Researchers have identified the first gene associated with familial glioma.

An international consortium of researchers led by Baylor College of Medicine has identified for the first time a gene associated with familial glioma (brain tumours that appear in two or more members of the same family) providing new support that certain people may be genetically predisposed to the disease.

It is widely theorised by the medical community that there is no association between family history and development of glioma. Because researchers know very little about the contributing genetic factors, when cases occur in two or more family members, it is viewed as coincidental.  By understanding more about the genetic link, the team hope to improve treatments and preventive strategies for those with a family history of glioma.  The group estimate that approximately five percent of brain tumours run in families.  The study is published in the Journal of the National Cancer Institute.

The team have been researching familial glioma for nearly 30 years, and this study is really the first time the medical community have had a hit when it comes to identifying a gene that is potentially associated with predisposition to the disease.

The study was conducted through the Gliogene Consortium, a collaborative group of familial brain tumour researchers from around the world, which is primarily supported by the National Cancer Institute.  The Gliogene Consortium recruited 435 families in which glioma occurred from 14 centers in the United States, Sweden, Denmark, The United Kingdom and Israel. The recruitment occurred between 2007 and 2011.

The team applied an advanced method of genetic testing called whole exome sequencing (which determines the DNA sequence of the exons, or protein-coding regions, of tens of thousands of genes simultaneously) on 90 individuals with glioma from 55 families enrolled in the Gliogene project.

The researchers then combed through the sequencing data and identified mutations in a gene called POT1, which was present in two of the families.

In one family, six members harboured a mutation of POT1 that is rarely seen in other populations, and among them three developed glioma. In another family, six individuals carried a different mutation in the POT1 gene and two developed glioma.  The team further validated the finding in a separate group of individuals and families with glioma in which they identified an additional mutation in POT1 in one family.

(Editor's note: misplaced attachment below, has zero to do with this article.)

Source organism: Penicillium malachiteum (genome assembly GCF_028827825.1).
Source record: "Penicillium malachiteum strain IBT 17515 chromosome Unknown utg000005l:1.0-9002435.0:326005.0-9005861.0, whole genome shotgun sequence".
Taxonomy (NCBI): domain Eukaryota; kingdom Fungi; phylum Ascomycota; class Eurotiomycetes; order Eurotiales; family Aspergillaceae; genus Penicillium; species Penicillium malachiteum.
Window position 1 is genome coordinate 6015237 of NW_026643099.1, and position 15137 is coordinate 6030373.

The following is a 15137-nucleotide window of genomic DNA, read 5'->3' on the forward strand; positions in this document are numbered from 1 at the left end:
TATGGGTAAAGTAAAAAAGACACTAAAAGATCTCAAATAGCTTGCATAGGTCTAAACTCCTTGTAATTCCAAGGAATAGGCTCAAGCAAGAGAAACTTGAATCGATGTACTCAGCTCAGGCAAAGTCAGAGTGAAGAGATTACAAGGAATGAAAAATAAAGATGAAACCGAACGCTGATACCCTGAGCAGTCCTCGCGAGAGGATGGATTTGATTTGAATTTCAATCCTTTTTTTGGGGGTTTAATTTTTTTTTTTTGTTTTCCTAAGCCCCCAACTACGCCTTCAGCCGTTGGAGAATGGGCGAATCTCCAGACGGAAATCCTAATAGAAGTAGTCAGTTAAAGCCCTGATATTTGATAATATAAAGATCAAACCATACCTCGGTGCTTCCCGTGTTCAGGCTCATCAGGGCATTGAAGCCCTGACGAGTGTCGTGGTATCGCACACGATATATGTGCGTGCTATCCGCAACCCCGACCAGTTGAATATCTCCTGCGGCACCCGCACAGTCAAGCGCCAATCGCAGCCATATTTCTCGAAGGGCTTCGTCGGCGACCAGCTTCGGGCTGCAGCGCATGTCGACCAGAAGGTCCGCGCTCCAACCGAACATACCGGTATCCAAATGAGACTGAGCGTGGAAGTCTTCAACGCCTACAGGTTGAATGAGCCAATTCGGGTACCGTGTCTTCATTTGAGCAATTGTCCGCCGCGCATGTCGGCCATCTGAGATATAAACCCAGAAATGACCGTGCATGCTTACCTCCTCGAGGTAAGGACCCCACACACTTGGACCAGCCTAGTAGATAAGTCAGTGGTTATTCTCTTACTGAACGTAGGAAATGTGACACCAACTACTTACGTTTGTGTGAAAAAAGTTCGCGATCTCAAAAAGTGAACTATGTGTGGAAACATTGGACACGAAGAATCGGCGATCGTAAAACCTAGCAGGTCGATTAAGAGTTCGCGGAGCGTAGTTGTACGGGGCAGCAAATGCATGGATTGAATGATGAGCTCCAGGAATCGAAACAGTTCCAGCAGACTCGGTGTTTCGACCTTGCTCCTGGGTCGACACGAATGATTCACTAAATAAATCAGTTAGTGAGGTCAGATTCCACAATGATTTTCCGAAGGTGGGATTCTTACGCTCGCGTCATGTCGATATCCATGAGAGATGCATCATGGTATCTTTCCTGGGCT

The team state that they are just learning about the risk of cancer associated with POT1 mutations adding that some of the other family members who carry the mutation may develop brain tumours later in life.  The family members who had the POT1 mutation but not glioma, were younger than the ones who developed the disease.

The mutations in the POT1 gene are predicted to result in a disruption in a region of the POT1 protein that is important for its function at telomeres, the protective caps at the end of chromosomes.  The team summise that POT1 modulates the activity of telomerase, a highly regulated enzyme that lengthens telomeres.  This is a very important process, and when the process is disrupted with a mutation in a gene like POT1, the telomeres elongate.

The researchers state thtat although short telomeres have been implicated in a wide range of cancers, longer telomeres have previously been associated with some cancers as well.

POT1 has also recently been observed in familial melanoma in association with longer telomeres by another research team, which was not at all surprising to the team in the current study, as they had previously reported a higher incidence of melanoma in first degree relatives of glioma patients than expected.

In the Gliogene study, the mutations were associated with oligodendroglioma, a lower grade glioma, which is more sensitive to radiation therapy.

The team will do additional research to see how frequent the mutation is in familial gliomas and if it is also associated with higher grades of the disease.  The team say that as they learn more about POT1 and familial glioma, it may help them in counselling families about glioma risk or possibly point the way to new therapeutic targets and that this is the beginning of defining the genes for familial glioma.

The team suspect there could be a number of other genes associated with familial glioma and plan to investigate them in the future.

Source:  Baylor College of Medicine


How cancer develops: detailed animation.  © 2014 Nanobotmodels Medical Animation.
How cancer develops: detailed animation. © 2014 Nanobotmodels Medical Animation.








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